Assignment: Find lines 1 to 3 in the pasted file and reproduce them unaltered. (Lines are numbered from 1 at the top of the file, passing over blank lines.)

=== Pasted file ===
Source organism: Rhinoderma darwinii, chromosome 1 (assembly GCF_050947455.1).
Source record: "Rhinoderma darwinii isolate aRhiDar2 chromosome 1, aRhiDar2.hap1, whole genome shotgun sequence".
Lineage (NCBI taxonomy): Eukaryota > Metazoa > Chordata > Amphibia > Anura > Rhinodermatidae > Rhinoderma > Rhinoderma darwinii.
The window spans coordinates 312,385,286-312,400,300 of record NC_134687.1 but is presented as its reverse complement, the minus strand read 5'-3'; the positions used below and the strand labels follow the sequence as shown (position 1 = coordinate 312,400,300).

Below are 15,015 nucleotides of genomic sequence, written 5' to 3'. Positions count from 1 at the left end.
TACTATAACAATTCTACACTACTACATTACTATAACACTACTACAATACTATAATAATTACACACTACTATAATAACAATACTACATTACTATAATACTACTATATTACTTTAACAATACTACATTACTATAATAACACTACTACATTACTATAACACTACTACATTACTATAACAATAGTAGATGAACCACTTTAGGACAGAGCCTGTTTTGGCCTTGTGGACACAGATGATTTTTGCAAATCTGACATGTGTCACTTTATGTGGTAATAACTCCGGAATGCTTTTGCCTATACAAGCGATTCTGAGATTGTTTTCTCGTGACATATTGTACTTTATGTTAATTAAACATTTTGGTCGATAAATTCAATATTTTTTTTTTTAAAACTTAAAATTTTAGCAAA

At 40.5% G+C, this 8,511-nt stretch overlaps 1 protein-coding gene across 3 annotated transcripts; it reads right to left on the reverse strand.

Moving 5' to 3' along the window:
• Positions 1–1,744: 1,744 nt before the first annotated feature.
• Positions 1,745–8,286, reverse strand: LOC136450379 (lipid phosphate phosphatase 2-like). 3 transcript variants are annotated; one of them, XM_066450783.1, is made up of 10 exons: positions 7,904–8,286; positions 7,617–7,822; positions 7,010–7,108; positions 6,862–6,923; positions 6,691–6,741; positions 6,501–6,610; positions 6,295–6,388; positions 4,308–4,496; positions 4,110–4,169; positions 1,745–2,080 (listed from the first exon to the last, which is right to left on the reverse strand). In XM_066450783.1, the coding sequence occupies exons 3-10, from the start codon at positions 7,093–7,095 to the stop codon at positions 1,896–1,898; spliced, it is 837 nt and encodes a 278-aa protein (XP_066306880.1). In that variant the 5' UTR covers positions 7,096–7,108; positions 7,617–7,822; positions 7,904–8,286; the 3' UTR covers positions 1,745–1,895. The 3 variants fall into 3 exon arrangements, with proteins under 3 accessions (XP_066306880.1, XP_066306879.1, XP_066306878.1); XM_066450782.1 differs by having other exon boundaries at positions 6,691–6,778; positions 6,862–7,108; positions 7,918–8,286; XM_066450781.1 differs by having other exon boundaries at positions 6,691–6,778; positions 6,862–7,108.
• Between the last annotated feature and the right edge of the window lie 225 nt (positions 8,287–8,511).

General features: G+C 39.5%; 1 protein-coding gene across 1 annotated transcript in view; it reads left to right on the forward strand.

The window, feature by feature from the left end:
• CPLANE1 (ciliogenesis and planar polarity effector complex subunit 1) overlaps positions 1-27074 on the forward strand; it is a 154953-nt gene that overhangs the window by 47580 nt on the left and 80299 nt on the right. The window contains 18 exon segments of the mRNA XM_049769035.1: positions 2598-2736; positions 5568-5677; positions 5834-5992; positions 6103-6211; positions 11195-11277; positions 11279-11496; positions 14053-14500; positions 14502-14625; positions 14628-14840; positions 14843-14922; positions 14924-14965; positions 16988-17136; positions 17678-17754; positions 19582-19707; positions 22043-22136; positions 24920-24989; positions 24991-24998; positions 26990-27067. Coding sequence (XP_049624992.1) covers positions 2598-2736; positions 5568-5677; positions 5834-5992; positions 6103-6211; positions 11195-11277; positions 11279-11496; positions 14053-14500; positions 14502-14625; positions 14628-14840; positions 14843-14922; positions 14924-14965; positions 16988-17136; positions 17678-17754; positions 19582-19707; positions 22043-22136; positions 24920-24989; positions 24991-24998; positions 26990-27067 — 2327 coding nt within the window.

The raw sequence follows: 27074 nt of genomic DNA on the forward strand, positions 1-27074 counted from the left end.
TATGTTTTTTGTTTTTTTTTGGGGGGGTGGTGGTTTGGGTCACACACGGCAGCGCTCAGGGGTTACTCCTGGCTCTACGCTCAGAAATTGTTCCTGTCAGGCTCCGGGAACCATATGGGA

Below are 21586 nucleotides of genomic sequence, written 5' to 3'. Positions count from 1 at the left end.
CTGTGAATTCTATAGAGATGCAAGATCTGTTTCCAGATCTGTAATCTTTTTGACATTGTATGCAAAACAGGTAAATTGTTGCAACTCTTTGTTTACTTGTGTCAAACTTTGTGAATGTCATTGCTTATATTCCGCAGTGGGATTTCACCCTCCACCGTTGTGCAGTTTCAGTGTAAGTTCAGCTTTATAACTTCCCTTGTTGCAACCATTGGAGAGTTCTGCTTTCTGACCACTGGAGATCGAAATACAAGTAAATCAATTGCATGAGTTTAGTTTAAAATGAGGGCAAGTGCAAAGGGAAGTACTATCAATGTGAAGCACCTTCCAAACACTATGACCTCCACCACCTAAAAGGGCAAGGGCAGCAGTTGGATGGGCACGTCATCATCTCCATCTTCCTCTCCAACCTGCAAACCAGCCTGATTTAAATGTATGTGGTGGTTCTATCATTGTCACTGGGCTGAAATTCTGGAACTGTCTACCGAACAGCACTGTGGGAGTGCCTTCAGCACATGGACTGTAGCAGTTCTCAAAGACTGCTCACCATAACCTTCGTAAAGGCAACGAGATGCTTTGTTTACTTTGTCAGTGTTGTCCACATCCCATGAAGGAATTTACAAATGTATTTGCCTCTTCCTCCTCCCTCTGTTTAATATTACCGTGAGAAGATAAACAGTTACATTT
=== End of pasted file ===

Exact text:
Source organism: Rhinoderma darwinii, chromosome 1 (assembly GCF_050947455.1).
Source record: "Rhinoderma darwinii isolate aRhiDar2 chromosome 1, aRhiDar2.hap1, whole genome shotgun sequence".
Lineage (NCBI taxonomy): Eukaryota > Metazoa > Chordata > Amphibia > Anura > Rhinodermatidae > Rhinoderma > Rhinoderma darwinii.